“Imagine our university becoming a primary reference point and a hub for stakeholders and practitioners in times of crises or when signs of crises emerge in their work. These stakeholders and practitioners would turn to our university to find ways to better understand, sustain and develop welfare systems in direct collaboration with us.
Now, you do not need to imagine this! Why? Because this is already happening in this university. Since 2018 in one of our main projects, my team has been building a long-term partnership with stakeholders and practitioners committed to eradicate homelessness in Finland. These stakeholders and practitioners represent a wide range of sectors and organizations at the city- and national levels. We analyzed together data from their work to understand how homelessness has radically changed in the past years in this country, what demands homelessness sets on welfare systems today and what developments are needed.
Some of these sectors we are working with were not at all used to think together about homelessness and to work together with other sectors. We researchers sat with all these actors, they brought in data from their work, their worries, their innovations, their struggles, we researchers offered conceptual models and tools that we develop in our own work. The process has been successful in that it led to the design of a new vision for the next phase of homelessness work in this country. This co-constructed vision goes under the name of Finnish Housing First 2.0. So far only scholars in my research field were involved, but processes such as this would be so much more impactful if scholars from other research fields would join in. This is why I wished to share with you today what our team does.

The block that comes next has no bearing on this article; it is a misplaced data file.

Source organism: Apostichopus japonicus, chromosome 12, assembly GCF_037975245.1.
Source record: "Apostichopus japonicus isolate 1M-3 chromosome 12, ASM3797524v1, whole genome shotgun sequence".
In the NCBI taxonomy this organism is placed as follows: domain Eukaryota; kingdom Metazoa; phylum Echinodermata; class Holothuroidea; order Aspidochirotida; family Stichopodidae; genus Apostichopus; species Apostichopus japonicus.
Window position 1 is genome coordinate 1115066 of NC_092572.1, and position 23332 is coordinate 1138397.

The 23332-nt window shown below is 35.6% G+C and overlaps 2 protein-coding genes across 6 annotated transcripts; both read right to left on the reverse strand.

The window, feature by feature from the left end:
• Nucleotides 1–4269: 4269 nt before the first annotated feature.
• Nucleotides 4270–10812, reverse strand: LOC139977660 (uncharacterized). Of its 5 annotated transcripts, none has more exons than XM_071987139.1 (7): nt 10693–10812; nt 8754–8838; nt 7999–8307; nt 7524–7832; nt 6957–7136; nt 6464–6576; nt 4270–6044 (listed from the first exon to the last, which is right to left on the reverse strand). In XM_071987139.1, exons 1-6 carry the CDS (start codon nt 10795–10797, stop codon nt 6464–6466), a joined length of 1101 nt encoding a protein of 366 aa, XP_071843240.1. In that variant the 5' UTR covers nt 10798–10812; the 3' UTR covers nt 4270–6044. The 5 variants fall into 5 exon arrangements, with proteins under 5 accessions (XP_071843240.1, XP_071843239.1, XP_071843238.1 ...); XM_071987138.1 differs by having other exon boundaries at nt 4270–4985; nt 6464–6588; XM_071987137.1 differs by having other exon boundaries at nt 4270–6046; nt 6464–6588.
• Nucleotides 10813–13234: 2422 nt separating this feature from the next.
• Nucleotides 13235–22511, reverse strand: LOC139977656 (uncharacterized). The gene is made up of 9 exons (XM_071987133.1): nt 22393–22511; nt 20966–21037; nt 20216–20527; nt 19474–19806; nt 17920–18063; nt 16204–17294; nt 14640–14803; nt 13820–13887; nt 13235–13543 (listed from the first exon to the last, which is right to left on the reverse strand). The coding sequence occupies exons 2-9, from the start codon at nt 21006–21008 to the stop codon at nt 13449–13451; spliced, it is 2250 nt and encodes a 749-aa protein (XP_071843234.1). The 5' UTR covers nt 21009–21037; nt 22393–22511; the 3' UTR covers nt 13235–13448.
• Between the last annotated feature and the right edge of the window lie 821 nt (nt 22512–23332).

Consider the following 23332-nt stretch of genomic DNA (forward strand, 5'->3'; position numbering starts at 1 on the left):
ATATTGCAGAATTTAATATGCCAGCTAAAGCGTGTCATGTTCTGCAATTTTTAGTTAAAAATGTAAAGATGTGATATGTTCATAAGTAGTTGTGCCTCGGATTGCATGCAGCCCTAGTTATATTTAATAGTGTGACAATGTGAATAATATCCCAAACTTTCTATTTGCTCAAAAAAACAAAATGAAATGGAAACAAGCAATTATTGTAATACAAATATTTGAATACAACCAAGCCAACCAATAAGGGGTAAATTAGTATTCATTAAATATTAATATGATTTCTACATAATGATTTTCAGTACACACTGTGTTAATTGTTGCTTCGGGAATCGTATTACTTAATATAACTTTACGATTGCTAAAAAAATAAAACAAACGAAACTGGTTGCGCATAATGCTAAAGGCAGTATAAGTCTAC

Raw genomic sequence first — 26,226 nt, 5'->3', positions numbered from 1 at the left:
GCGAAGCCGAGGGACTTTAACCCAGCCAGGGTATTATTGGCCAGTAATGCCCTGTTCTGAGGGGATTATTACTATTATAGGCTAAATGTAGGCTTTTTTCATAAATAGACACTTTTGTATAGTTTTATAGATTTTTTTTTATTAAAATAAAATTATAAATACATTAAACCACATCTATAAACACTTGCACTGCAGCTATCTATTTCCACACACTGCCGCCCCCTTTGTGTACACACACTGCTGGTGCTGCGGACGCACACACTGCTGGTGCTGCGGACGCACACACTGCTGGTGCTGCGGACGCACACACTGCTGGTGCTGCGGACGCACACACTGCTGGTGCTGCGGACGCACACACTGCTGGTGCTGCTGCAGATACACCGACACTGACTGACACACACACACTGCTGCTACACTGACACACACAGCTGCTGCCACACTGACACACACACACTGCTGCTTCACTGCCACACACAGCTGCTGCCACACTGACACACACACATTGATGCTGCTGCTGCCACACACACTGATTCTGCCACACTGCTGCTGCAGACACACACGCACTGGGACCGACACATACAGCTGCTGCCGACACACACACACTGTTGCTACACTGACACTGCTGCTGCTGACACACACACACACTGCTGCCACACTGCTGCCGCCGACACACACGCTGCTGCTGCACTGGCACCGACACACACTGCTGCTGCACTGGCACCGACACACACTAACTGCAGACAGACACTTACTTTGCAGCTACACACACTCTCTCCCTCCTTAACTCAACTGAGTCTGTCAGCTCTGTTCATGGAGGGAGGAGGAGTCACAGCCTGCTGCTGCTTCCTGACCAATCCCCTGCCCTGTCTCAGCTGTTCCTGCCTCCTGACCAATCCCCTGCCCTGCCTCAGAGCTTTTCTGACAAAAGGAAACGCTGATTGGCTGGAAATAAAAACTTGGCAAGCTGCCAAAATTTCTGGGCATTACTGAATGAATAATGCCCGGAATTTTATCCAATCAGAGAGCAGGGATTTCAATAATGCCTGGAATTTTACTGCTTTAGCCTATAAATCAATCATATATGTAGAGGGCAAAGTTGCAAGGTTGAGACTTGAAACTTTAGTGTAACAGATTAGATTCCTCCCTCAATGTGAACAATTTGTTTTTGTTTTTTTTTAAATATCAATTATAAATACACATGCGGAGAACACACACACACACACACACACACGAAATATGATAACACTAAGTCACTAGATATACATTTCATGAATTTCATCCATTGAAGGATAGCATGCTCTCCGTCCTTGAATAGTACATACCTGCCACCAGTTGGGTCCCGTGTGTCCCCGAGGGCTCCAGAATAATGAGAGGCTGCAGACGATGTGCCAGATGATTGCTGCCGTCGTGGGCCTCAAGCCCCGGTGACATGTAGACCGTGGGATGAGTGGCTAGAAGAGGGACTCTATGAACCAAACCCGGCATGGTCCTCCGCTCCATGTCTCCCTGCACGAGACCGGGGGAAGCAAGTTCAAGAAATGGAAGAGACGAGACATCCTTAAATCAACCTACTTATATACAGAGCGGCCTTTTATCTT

Now let me give you a glimpse into the way we work. These participatory analyses and design sessions are called Change Laboratories. They are realized by using actual empirical data on the crisis or challenge at hand. The participants analyse these data with the help of conceptual models from our theoretical framework – Cultural-Historical Activity Theory. In prior studies we have used these tools in hospital settings and in elderly care. The focus of the participatory analyses are systemic disturbances and the design process is aimed at envisioning ways to overcome such disturbances. These new perspectives for the future are collaboratively produced visual models that crystalize a shared direction for the cross sectoral and inter-organizational work. For instance, now in the effort toward eradicating homelessness in Finland ,the Change Laboratories produced proposals for action plans at the city- and national levels which are currently in use and referred to in the field.
The reasons I am here today is that this type of work could be significantly strengthened if other fields of science would be involved. And if we would engage together in major challenges of societal renewal and development of welfare systems. If you are interested in the work we do, I would be glad to explore possibilities of working together, on poverty, homelessness but also on other acute welfare challenges for equity and sustainability.”